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The Business of Creativity

Business of Creativity

The creative business is exciting and often misunderstood. Among the thousands who launch one every day, there are many who envision a life guided by the cliché of “doing what you love so you do not have to work another day in your life.” Reality however is not as straightforward or peachy.

No matter how wildly creative your industry is, a business is still a business. In other words, you will still have to knuckle down and pay attention to its more “serious” aspects like cash flow, contracts and basic administration.

Saskia Havekas, internationally acclaimed florist and founder of Grandiflora, recalls having zero interest in the business side and being told by an accountant that it would soon become more interesting to her.

“He was right,” she concedes. “The creative and business are the yin and yang, and have to work together.”

Whether you are about to start a creative business or are in the midst of one, here are the six areas that will help make it a success.


#1: Choose an expertise

Passion for your creative industry can make it very tempting to offer every variation of that product or service to the whole world. Resist doing that. Instead focus on one niche that reflects your strength and market demand. This is how you create a profile, hone your skills and build a reputation. Aim to amass a loyal clientele from people who favour skills and quality over dollar signs. This kind of recognition is the lifeline of any creative business.


#2: Disrupt the daily details

When conducting a competitor analysis, go beyond price comparison and look at what is not being offered in terms of the final product or service. Take a closer look at booking processes, communications and billing systems. Then break the cycle or change the conversation. Disrupt where possible to make business simpler for prospects and clients.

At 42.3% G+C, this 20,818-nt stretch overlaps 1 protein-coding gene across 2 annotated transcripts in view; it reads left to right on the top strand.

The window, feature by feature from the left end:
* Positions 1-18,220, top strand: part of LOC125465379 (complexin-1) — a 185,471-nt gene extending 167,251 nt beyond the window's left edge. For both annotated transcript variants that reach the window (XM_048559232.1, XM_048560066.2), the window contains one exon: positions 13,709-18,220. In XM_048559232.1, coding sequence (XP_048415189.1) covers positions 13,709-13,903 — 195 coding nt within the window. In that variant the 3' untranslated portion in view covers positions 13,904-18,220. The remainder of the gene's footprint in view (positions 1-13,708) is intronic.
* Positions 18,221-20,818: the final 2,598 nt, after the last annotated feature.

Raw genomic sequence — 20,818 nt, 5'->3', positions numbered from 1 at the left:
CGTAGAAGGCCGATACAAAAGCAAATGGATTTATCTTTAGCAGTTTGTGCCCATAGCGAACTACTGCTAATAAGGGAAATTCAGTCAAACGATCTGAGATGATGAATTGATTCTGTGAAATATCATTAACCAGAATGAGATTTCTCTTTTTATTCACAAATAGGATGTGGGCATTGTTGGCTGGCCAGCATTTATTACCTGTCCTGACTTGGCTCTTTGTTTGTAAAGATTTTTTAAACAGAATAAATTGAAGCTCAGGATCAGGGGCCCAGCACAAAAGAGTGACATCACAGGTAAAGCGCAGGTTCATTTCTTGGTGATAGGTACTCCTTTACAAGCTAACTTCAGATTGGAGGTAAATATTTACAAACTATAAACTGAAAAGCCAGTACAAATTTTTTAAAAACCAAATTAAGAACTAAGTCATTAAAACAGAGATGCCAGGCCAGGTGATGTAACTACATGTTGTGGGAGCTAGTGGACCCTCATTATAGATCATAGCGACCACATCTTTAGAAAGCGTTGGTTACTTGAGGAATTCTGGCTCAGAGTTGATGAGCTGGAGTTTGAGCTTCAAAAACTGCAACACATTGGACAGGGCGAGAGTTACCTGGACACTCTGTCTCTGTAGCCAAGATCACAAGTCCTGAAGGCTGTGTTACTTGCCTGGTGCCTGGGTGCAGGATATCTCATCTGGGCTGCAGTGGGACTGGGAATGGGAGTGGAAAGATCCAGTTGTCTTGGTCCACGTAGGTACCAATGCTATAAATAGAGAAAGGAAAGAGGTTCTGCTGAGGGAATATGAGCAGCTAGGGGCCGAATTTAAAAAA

#3: Know your numbers

You do not have to love them but you must understand what the numbers you are looking at mean, especially if you are employing people and even if you are working from a home office. As long as you are running a real business, you need to keep an eye on that bottom line and watch that cash flow. Saskia, who used to focus on perfecting a job no matter what the cost, says she is now able step back and understand why she cannot spend a certain amount of money on a project.


#4: Keep a detailed paper trail

Creative ideas are frustratingly easy to pinch and notoriously difficult to protect. Be fastidious about putting all correspondence in writing just in case discussions go awry and you find yourself staring at a possible litigation case. After each and every phone call or meeting, send the other person an email to recap what was discussed and the next steps. It is tedious but well worth the effort if you ever need to fight for ownership of an idea.


#5: Understand the best use of non-disclosure agreements (NDAs)

An NDA is a great protector of creative ideas as long as the right one is used for the right situation. Many creatives and innovators ask people who view their ideas to sign an NDA without realising that no two NDAs are identical. Find out whether you need an NDA, what it details it should contain and how it should be worded. If you are ever asked to sign an NDA, seek professional advice first. You need to know what you are agreeing to and a good litigator will be able to spot any sneaky details.


#6: Ensure contracts are solid

Seek legal advice if necessary to ensure your contracts are airtight. Consult a litigator with experience in the creative industry so he or she knows what details are commonly overlooked or misconstrued. Where contracts are concerned, it is never a good idea to cut corners or keep costs low.

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